Monday, 12 March 2012

The Burglar

She was 89. She’d lived in that house longer than she had lived anywhere else. It was the last house her husband left - first to the nursing home and then to his Maker.

She regularly went across to stay with her brother for periods of time to break the calendar of loneliness. On this occasion, she returned to find the house, the home, the treasure trove of memories violated - she had been burgled.

I was worried for her and furious at ‘them’.  How could ‘they’ have done this to her - she was 89 for crying out loud.  Anger burned deeply because ‘they’ had ransacked something special, not the house or home as such, but the story it told. They had displaced and upended memories and emotions. How could they have done this to her house; how could they have done this to her?

How could they have done this to His house? How could they have done this to Him?

The Temple was such a vital place for God’s people the Jews. It was the place that they came to meet God, to be in His presence, a physical space, an encounter.

This building told the story of a nation, of people’s waxing and waning response to God’s song of love sung through prophet and priest alike - I love you, I want to be with you, will you come and be with me?

It began as a tent, making pilgrimage across the desert. God with His people. Over centuries the calf skin sides had become blocks of stone. It wasn’t that God had stopped moving, but His people had. They inherited the land that He promised them and settled down. Perhaps they had become spiritually stationary too. God needed somewhere to come. Or was that it in the Temple they could contain Him, like a genie in a lamp?

And so Jesus comes to Jerusalem and to this stone story, and he found the story retranslated into a foreign language. Their memories were eternally short. The God of Israel was not a God for Israel, but for all people - Jew and Gentile alike, and here they filled the place for those Gentiles with an open-air market. How could they draw near where there was no space? How could they hear of His love above the sales patter and barter, braying animals and taxes paid? And with a flurry of fury - tables turned, flapping birds and flapping traders - ‘what is this place for?’ he screamed.

Why is Jesus furious? It’s surely not the fact that the Temple buildings and courts were being used this way? No, perhaps it is more to do with God’s people’s priorities having been skewed. The Temple’s focus was no longer a concert hall to hear eternity’s greatest love song; the worship of the Living God had been replaced by the irreverent worship of dishonest gain.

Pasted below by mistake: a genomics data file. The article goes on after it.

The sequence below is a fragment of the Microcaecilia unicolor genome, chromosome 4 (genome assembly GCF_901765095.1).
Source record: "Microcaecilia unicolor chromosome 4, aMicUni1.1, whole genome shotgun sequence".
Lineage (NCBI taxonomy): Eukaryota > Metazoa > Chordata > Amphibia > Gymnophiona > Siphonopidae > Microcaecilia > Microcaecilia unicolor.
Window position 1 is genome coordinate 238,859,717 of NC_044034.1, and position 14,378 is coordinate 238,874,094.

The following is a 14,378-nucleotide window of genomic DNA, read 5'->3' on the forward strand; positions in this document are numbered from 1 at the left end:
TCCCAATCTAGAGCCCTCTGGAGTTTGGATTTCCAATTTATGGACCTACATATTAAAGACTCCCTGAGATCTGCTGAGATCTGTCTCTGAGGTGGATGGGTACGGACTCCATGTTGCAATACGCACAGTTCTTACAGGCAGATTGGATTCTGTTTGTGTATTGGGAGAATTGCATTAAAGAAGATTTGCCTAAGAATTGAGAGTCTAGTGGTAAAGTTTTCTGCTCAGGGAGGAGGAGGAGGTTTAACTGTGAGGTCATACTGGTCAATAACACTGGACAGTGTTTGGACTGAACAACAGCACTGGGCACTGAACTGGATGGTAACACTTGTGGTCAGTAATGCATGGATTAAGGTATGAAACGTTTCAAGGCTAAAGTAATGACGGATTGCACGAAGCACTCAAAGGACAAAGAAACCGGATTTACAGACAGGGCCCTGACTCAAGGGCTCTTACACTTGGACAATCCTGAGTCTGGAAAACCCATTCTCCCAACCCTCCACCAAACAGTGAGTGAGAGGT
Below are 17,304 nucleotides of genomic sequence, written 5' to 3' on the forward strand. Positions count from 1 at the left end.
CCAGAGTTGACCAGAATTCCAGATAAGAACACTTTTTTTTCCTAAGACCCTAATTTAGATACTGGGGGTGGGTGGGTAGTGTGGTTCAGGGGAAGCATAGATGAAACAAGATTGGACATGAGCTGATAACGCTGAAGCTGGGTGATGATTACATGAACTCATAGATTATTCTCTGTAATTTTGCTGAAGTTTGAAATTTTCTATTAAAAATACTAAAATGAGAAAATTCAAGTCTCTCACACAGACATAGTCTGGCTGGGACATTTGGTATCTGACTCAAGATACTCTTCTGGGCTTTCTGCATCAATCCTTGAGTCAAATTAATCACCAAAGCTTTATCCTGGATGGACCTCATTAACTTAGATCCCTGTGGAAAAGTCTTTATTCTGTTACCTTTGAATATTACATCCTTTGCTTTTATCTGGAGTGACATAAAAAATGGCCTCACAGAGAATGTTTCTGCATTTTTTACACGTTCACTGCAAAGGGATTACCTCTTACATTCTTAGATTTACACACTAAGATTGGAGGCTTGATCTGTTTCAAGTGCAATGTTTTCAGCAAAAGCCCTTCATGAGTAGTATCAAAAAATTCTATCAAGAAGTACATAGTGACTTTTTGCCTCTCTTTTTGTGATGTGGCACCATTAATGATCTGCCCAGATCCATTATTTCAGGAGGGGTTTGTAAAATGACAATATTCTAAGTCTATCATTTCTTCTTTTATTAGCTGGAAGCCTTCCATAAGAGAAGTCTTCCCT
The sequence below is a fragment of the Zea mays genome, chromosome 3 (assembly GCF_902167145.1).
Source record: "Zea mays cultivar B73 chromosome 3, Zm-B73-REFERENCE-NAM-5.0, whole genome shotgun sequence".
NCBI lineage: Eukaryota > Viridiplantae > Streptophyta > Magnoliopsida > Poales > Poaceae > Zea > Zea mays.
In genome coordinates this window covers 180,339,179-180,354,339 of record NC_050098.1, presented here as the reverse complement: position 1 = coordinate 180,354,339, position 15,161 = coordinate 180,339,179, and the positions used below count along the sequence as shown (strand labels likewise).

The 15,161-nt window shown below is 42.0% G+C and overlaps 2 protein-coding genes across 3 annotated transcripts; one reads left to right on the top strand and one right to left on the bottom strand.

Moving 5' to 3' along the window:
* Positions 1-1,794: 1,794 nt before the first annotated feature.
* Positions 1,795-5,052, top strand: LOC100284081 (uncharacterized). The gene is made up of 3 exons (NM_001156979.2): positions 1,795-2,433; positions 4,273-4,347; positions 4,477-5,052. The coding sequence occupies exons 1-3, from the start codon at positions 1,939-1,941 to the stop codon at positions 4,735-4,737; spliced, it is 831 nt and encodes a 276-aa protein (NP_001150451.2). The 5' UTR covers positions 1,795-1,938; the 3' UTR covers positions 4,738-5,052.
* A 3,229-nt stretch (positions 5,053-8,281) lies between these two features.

And this is such a contemporary encounter - those exercising ministry in the name of Jesus, colluding to remove those who wish to turn the tables of those who benefit most from the ill-gotten gains of our bonus culture... And Jesus wept...

The Temple’s focus was to be a concert hall to enable the whole world to hear eternity’s greatest love song... The building was a means to an end.  Jesus’ actions that day weren’t about the decorated, dignified, deified space of the Temple, but the decorated, dignified, deified space of the human heart.  Hearts that need to be daily crucified and resurrected to allow God to fill them with His glorious presence.

As we turn our faces more determinedly towards Christ’s Passion, we would do well to ask ourselves - where is our focus as we strain to hear God’s song of love to us? On the church building, or seeing God build His church? Is it more about place than people? Is it about stones or hearts?

If Lent means anything, it calls us to allow Christ to enter the Temple of our hearts afresh and cleanse it; to upend, to bring down, to overturn, and to free, to break all that prevents us from drawing into His glorious presence; and to free our lives to welcome others into His glorious presence. Let us pray:

Lord, do something about your Church.
It is so awful, it is hard not to feel ashamed of belonging to it.
Most of the time it seems to be all the things you condemned:
hierarchical, conventional, judgmental, hypocritical,
respectable, comfortable, moralising, compromising,
clinging to its privileges and worldly securities,
and when not positively objectionable, merely absurd.
Lord, we need your whip of cords.
Judge us and cleanse us,
challenge and change us,
break and remake us.
Help us to be what you called us to be.
Help us to embody you on earth.
Help us to make you real down here,
and to feed your people bread instead of stones.
And start with me. Amen

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